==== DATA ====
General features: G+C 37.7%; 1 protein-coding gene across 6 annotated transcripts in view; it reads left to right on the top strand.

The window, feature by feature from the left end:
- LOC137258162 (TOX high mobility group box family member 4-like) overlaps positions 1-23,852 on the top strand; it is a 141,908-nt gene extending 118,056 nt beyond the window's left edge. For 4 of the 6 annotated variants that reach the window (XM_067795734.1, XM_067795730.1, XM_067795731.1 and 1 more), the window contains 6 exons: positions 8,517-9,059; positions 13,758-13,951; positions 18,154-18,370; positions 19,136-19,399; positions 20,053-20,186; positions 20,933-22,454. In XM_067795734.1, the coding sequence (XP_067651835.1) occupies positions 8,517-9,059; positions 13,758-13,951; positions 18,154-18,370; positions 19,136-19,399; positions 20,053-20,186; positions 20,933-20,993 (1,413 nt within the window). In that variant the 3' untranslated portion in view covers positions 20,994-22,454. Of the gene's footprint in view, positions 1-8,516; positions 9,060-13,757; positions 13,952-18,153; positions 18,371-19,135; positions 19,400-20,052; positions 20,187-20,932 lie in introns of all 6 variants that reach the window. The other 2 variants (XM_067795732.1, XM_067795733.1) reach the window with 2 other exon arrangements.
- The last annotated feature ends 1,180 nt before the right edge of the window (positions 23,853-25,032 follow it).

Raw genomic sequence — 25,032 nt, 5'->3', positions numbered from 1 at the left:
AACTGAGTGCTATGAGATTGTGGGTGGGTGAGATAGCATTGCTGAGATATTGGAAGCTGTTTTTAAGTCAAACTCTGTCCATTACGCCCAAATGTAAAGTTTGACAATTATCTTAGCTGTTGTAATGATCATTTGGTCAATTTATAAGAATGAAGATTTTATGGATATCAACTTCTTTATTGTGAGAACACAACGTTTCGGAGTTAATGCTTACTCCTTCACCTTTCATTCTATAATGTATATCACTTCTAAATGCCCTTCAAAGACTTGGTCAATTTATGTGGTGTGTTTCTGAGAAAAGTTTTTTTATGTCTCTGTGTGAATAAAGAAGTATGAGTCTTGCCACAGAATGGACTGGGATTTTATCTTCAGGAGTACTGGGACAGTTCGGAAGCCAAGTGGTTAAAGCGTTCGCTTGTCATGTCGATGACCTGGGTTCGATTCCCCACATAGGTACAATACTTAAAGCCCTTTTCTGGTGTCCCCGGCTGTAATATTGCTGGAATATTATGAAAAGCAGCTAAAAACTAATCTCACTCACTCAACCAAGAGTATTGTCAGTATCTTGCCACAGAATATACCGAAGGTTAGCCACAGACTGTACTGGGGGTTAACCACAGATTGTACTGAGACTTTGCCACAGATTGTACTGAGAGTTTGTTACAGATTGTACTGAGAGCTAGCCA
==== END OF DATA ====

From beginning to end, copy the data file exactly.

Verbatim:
General features: G+C 37.7%; 1 protein-coding gene across 6 annotated transcripts in view; it reads left to right on the top strand.

The window, feature by feature from the left end:
- LOC137258162 (TOX high mobility group box family member 4-like) overlaps positions 1-23,852 on the top strand; it is a 141,908-nt gene extending 118,056 nt beyond the window's left edge. For 4 of the 6 annotated variants that reach the window (XM_067795734.1, XM_067795730.1, XM_067795731.1 and 1 more), the window contains 6 exons: positions 8,517-9,059; positions 13,758-13,951; positions 18,154-18,370; positions 19,136-19,399; positions 20,053-20,186; positions 20,933-22,454. In XM_067795734.1, the coding sequence (XP_067651835.1) occupies positions 8,517-9,059; positions 13,758-13,951; positions 18,154-18,370; positions 19,136-19,399; positions 20,053-20,186; positions 20,933-20,993 (1,413 nt within the window). In that variant the 3' untranslated portion in view covers positions 20,994-22,454. Of the gene's footprint in view, positions 1-8,516; positions 9,060-13,757; positions 13,952-18,153; positions 18,371-19,135; positions 19,400-20,052; positions 20,187-20,932 lie in introns of all 6 variants that reach the window. The other 2 variants (XM_067795732.1, XM_067795733.1) reach the window with 2 other exon arrangements.
- The last annotated feature ends 1,180 nt before the right edge of the window (positions 23,853-25,032 follow it).

Raw genomic sequence — 25,032 nt, 5'->3', positions numbered from 1 at the left:
AACTGAGTGCTATGAGATTGTGGGTGGGTGAGATAGCATTGCTGAGATATTGGAAGCTGTTTTTAAGTCAAACTCTGTCCATTACGCCCAAATGTAAAGTTTGACAATTATCTTAGCTGTTGTAATGATCATTTGGTCAATTTATAAGAATGAAGATTTTATGGATATCAACTTCTTTATTGTGAGAACACAACGTTTCGGAGTTAATGCTTACTCCTTCACCTTTCATTCTATAATGTATATCACTTCTAAATGCCCTTCAAAGACTTGGTCAATTTATGTGGTGTGTTTCTGAGAAAAGTTTTTTTATGTCTCTGTGTGAATAAAGAAGTATGAGTCTTGCCACAGAATGGACTGGGATTTTATCTTCAGGAGTACTGGGACAGTTCGGAAGCCAAGTGGTTAAAGCGTTCGCTTGTCATGTCGATGACCTGGGTTCGATTCCCCACATAGGTACAATACTTAAAGCCCTTTTCTGGTGTCCCCGGCTGTAATATTGCTGGAATATTATGAAAAGCAGCTAAAAACTAATCTCACTCACTCAACCAAGAGTATTGTCAGTATCTTGCCACAGAATATACCGAAGGTTAGCCACAGACTGTACTGGGGGTTAACCACAGATTGTACTGAGACTTTGCCACAGATTGTACTGAGAGTTTGTTACAGATTGTACTGAGAGCTAGCCA